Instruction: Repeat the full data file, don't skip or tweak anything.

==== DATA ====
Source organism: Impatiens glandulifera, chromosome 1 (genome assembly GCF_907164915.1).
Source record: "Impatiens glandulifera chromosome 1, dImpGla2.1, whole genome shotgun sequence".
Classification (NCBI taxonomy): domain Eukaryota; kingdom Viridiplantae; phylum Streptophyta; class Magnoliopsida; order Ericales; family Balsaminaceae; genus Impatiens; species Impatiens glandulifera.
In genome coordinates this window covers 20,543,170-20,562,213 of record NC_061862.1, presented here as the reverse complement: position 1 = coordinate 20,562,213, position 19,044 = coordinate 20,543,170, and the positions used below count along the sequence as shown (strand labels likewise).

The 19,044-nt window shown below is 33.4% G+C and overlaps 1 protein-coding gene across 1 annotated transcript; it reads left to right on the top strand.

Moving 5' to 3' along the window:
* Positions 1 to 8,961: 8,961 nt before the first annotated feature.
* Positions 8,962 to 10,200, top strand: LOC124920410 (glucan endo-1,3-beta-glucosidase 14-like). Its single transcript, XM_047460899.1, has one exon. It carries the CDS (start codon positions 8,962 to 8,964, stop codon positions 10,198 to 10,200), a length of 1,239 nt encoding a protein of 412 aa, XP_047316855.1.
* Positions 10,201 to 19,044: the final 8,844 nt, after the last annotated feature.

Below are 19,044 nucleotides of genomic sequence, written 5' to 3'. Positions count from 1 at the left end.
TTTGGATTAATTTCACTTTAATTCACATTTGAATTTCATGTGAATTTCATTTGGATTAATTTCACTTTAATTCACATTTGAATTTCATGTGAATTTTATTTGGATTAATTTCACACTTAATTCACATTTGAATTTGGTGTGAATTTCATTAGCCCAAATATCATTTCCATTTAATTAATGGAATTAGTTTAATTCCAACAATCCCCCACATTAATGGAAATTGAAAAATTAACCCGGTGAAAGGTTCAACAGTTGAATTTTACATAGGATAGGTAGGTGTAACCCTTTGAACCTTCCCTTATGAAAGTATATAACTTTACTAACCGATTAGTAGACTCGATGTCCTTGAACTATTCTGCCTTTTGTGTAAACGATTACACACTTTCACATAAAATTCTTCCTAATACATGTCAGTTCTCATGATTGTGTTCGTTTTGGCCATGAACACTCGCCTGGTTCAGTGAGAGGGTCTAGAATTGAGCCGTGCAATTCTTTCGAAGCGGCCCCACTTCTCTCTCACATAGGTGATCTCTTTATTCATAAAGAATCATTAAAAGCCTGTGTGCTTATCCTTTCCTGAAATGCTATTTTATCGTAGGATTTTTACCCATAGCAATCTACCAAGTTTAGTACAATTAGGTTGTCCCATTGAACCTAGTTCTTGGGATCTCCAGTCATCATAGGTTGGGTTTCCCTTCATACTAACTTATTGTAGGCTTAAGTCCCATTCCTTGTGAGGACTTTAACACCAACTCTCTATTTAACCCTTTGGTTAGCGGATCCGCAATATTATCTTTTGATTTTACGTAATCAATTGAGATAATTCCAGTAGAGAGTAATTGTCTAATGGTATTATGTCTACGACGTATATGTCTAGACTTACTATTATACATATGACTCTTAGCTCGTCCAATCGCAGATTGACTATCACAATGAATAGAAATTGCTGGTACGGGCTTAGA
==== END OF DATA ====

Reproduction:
Source organism: Impatiens glandulifera, chromosome 1 (genome assembly GCF_907164915.1).
Source record: "Impatiens glandulifera chromosome 1, dImpGla2.1, whole genome shotgun sequence".
Classification (NCBI taxonomy): domain Eukaryota; kingdom Viridiplantae; phylum Streptophyta; class Magnoliopsida; order Ericales; family Balsaminaceae; genus Impatiens; species Impatiens glandulifera.
In genome coordinates this window covers 20,543,170-20,562,213 of record NC_061862.1, presented here as the reverse complement: position 1 = coordinate 20,562,213, position 19,044 = coordinate 20,543,170, and the positions used below count along the sequence as shown (strand labels likewise).

The 19,044-nt window shown below is 33.4% G+C and overlaps 1 protein-coding gene across 1 annotated transcript; it reads left to right on the top strand.

Moving 5' to 3' along the window:
* Positions 1 to 8,961: 8,961 nt before the first annotated feature.
* Positions 8,962 to 10,200, top strand: LOC124920410 (glucan endo-1,3-beta-glucosidase 14-like). Its single transcript, XM_047460899.1, has one exon. It carries the CDS (start codon positions 8,962 to 8,964, stop codon positions 10,198 to 10,200), a length of 1,239 nt encoding a protein of 412 aa, XP_047316855.1.
* Positions 10,201 to 19,044: the final 8,844 nt, after the last annotated feature.

Below are 19,044 nucleotides of genomic sequence, written 5' to 3'. Positions count from 1 at the left end.
TTTGGATTAATTTCACTTTAATTCACATTTGAATTTCATGTGAATTTCATTTGGATTAATTTCACTTTAATTCACATTTGAATTTCATGTGAATTTTATTTGGATTAATTTCACACTTAATTCACATTTGAATTTGGTGTGAATTTCATTAGCCCAAATATCATTTCCATTTAATTAATGGAATTAGTTTAATTCCAACAATCCCCCACATTAATGGAAATTGAAAAATTAACCCGGTGAAAGGTTCAACAGTTGAATTTTACATAGGATAGGTAGGTGTAACCCTTTGAACCTTCCCTTATGAAAGTATATAACTTTACTAACCGATTAGTAGACTCGATGTCCTTGAACTATTCTGCCTTTTGTGTAAACGATTACACACTTTCACATAAAATTCTTCCTAATACATGTCAGTTCTCATGATTGTGTTCGTTTTGGCCATGAACACTCGCCTGGTTCAGTGAGAGGGTCTAGAATTGAGCCGTGCAATTCTTTCGAAGCGGCCCCACTTCTCTCTCACATAGGTGATCTCTTTATTCATAAAGAATCATTAAAAGCCTGTGTGCTTATCCTTTCCTGAAATGCTATTTTATCGTAGGATTTTTACCCATAGCAATCTACCAAGTTTAGTACAATTAGGTTGTCCCATTGAACCTAGTTCTTGGGATCTCCAGTCATCATAGGTTGGGTTTCCCTTCATACTAACTTATTGTAGGCTTAAGTCCCATTCCTTGTGAGGACTTTAACACCAACTCTCTATTTAACCCTTTGGTTAGCGGATCCGCAATATTATCTTTTGATTTTACGTAATCAATTGAGATAATTCCAGTAGAGAGTAATTGTCTAATGGTATTATGTCTACGACGTATATGTCTAGACTTACTATTATACATATGACTCTTAGCTCGTCCAATCGCAGATTGACTATCACAATGAATAGAAATTGCTGGTACGGGCTTAGA